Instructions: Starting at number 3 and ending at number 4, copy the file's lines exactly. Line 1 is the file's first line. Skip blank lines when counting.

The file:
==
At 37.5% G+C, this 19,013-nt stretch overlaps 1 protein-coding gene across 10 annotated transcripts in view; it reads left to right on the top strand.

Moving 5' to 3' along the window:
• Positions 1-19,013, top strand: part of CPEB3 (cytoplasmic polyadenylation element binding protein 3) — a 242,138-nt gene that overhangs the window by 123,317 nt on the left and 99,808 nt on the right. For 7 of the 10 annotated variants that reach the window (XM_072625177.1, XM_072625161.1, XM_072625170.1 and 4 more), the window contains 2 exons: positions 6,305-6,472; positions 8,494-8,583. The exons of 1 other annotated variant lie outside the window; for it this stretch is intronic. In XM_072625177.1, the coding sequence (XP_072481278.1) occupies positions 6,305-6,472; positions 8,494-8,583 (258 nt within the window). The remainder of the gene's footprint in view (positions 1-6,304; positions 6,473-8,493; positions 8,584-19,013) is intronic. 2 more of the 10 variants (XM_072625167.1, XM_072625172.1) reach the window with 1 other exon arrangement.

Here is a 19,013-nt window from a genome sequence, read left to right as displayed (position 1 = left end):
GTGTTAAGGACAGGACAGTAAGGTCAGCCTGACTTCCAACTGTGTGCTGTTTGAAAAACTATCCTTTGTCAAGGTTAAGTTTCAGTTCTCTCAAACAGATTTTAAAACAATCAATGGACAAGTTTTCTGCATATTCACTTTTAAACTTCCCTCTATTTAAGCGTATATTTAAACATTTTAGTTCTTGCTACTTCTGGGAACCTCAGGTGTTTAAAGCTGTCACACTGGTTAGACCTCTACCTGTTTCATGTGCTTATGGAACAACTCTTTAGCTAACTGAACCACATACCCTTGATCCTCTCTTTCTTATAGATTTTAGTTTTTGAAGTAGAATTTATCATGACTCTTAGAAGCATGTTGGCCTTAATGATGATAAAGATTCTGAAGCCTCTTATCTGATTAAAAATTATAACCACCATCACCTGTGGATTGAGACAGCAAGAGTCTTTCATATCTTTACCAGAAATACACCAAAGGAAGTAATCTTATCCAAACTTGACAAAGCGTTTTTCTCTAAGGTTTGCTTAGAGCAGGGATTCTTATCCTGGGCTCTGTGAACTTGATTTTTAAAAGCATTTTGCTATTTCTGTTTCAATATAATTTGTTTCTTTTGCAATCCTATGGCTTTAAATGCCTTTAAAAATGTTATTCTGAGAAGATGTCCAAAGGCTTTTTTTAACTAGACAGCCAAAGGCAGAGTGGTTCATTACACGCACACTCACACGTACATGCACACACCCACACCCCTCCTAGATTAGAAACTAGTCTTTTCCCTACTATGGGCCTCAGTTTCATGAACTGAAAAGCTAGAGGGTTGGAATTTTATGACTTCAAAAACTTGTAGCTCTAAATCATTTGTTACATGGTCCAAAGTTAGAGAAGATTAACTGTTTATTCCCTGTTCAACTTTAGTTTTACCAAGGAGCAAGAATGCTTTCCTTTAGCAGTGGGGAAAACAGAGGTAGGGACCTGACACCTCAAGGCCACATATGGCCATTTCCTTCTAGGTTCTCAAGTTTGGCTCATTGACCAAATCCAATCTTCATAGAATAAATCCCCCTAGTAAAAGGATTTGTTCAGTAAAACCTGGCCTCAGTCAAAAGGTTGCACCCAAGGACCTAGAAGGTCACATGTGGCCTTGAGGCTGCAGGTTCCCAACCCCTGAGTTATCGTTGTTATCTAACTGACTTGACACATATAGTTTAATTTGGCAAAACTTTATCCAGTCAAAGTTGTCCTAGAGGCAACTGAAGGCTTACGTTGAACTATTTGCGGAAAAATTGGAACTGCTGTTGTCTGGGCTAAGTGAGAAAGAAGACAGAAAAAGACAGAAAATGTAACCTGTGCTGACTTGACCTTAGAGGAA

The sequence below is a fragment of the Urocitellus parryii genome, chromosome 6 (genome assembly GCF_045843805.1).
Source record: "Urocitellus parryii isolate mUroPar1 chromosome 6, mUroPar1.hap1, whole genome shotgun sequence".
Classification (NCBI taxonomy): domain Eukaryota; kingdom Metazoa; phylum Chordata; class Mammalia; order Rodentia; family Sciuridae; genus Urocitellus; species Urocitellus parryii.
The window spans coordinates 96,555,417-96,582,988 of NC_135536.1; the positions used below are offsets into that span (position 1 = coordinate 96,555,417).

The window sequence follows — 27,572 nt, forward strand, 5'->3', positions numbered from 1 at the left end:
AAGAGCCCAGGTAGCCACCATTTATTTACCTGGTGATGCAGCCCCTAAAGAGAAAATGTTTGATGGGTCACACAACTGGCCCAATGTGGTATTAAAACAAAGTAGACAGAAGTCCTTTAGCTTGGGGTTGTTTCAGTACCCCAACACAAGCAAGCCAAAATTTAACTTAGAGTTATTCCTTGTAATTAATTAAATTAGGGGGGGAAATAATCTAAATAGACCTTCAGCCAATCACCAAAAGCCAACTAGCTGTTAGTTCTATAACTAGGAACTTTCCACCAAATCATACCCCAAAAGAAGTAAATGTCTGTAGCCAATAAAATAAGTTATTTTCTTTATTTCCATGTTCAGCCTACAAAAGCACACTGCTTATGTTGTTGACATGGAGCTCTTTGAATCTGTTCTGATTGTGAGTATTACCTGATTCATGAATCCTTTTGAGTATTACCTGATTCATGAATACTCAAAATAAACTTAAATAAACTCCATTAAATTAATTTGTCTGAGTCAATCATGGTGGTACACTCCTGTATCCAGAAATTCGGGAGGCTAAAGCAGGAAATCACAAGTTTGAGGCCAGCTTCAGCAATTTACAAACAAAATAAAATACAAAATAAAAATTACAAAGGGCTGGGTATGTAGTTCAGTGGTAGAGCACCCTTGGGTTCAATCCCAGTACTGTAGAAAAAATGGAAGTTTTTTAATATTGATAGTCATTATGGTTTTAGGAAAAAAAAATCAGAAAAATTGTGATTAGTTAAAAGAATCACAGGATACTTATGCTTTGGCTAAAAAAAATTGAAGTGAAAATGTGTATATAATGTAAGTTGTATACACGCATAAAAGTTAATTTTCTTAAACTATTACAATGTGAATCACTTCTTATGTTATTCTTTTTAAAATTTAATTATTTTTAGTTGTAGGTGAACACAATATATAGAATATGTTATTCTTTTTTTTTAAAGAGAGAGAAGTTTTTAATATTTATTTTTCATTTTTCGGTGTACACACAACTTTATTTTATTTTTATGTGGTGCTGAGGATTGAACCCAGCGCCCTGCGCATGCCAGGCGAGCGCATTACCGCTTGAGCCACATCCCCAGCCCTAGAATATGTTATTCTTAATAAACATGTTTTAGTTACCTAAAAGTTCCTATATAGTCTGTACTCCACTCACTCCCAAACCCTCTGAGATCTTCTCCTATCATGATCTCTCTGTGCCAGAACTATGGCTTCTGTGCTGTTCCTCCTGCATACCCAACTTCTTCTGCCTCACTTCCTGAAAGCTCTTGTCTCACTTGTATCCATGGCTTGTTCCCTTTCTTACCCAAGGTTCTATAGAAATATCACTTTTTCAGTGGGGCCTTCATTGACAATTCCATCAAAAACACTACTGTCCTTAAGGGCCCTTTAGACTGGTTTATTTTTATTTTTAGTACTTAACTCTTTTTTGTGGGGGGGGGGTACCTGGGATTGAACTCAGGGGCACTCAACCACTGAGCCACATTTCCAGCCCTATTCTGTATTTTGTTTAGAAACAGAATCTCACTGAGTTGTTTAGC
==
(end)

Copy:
• Positions 1-19,013, top strand: part of CPEB3 (cytoplasmic polyadenylation element binding protein 3) — a 242,138-nt gene that overhangs the window by 123,317 nt on the left and 99,808 nt on the right. For 7 of the 10 annotated variants that reach the window (XM_072625177.1, XM_072625161.1, XM_072625170.1 and 4 more), the window contains 2 exons: positions 6,305-6,472; positions 8,494-8,583. The exons of 1 other annotated variant lie outside the window; for it this stretch is intronic. In XM_072625177.1, the coding sequence (XP_072481278.1) occupies positions 6,305-6,472; positions 8,494-8,583 (258 nt within the window). The remainder of the gene's footprint in view (positions 1-6,304; positions 6,473-8,493; positions 8,584-19,013) is intronic. 2 more of the 10 variants (XM_072625167.1, XM_072625172.1) reach the window with 1 other exon arrangement.

Here is a 19,013-nt window from a genome sequence, read left to right as displayed (position 1 = left end):